Friday, June 15, 2012

Astronomy in Palermo Cathedral

Summer is the best time to add an astronomical touch to your visit of Palermo's fascinating medieval Cathedral. In fact it is during the warmer months of the year that you can really observe the floor Meridian Line at work. During the colder months, the sunlight appears on it at noon, but is not very strong, and the disc of light on the Meridian is very quick in passing. During the summer months, thanks to daylight saving time,  LAN (local apparent noon) takes place around 1:00 PM. Due to clear summer skies, the effect of the disc of light on the colorful marble inlay zodiac signs is out of this world! Be sure not to miss this when visiting Palermo. It is a delight to see for adults and for children, and it definitely makes you ponder how quickly the earth is moving.

Palermo Cathedral

Believe it or not, we sometimes update articles or revisit topics. That's what we've done with Palermo Cathedral this month.

We really just wanted to give you more information - hopefully not to the point of being boring. But in this case there's a lot to tell. Sicily's largest church was built on the foundations of a Byzantine structure during the 12th century. That structure, which was a mosque for over two centuries, had in turn been constructed on the site of a Roman temple. Even earlier, before 400 BC (BCE), a Carthaginian temple may have stood there until the Romans took control of western Sicily - not that there were always great differences between Punic divinities and Roman ones.

So the site has been a place of worship - of one kind or another - for two thousand years.

Thursday, June 7, 2012

Sicily Tour Guides

Adapting Sicily's regional laws to Italian and European Union norms, the Sicilian Region (Sicily is "semi-autonomous" along the lines of Bavaria, Catalonia and Scotland) has finally instituted licensing of tour guides in Sicily for the entire island instead of province by province. On our tour guide page we've divided Sicily in two because most guides specialize in specific areas.

The new policy, implemented belatedly following three years of silly debate, won't have an impact on most visitors, but it means that (for example) a guide based in Palermo can accompany a group to Segesta, in the next province, without the jurisdictional complexities which existed in the past. This is generally a welcome change. Excessive bureaucracy is seldom a good thing.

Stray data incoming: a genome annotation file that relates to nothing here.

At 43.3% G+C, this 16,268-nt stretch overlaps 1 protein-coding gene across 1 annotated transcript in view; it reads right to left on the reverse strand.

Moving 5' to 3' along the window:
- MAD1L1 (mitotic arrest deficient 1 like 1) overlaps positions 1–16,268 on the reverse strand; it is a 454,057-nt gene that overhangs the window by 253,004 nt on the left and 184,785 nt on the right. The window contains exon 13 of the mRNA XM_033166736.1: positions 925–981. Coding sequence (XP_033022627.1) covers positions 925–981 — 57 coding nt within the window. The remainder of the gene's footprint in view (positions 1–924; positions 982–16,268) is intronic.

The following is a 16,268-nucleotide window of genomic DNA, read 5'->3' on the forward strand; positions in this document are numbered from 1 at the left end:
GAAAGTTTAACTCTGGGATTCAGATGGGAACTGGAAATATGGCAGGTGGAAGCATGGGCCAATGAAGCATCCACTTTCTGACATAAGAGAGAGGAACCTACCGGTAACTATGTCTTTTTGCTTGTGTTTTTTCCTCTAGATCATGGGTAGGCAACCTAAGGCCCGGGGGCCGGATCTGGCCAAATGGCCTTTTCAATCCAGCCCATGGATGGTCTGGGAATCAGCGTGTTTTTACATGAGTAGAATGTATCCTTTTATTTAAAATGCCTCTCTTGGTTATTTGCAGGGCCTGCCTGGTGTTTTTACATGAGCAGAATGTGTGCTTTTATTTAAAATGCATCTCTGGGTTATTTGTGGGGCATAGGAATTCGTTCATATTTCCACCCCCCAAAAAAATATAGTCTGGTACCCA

Wednesday, June 6, 2012

Discovering Jewish Palermo

We published a post about the Jewish side of Palermo over two years ago. In view of increasing interest in this subject, we've now published an article with a focus on the Jews of Palermo. It is an elusive topic, and in some ways an eclectic one. In recent years we've seen a certain amount of fantasy make its way into the field of Siculo-Judaic studies, and Sicily's monoglot "experts" are not always very informed or insightful; few local professors know enough about Judaism to interpret Sicily's Judaic history with any degree of accuracy. Yet there has been exceptional work done by distinguished scholars - most of them Jewish professors and researchers from outside Italy.

Jackie Alio, one of our writers, does personalized guided tours with a focus on Palermo's Jewish history. What's especially interesting is that her itineraries and comments include details based on original scholarly research which has not made its way into books or the internet. We won't reveal too much here (competing tour guides might "borrow" it and that would detract from the uniqueness of Jackie's tours), but in any tour of Sicily it's the "secret" details that spell the difference. And of course an understanding of the topic.

Friday, June 1, 2012

Sicilian Surnames

It's a new month. Time for a new issue of our online magazine. But one particular article isn't linked there...

It's amazing how many requests we get relating to various aspects of family history. Obviously, with hundreds of emails each week, on all kinds of subjects - some quite bizarre - we can't respond to many.

Sicilian descendants abroad often ask about surname origins. Onomastics, the study of surnames, is a field that often confuses genealogists. That is certainly the case here in Sicily where family names are based on the Sicilian language, in turn influenced by Greek, French and Arabic. So we've finally published an article on Sicilian surnames.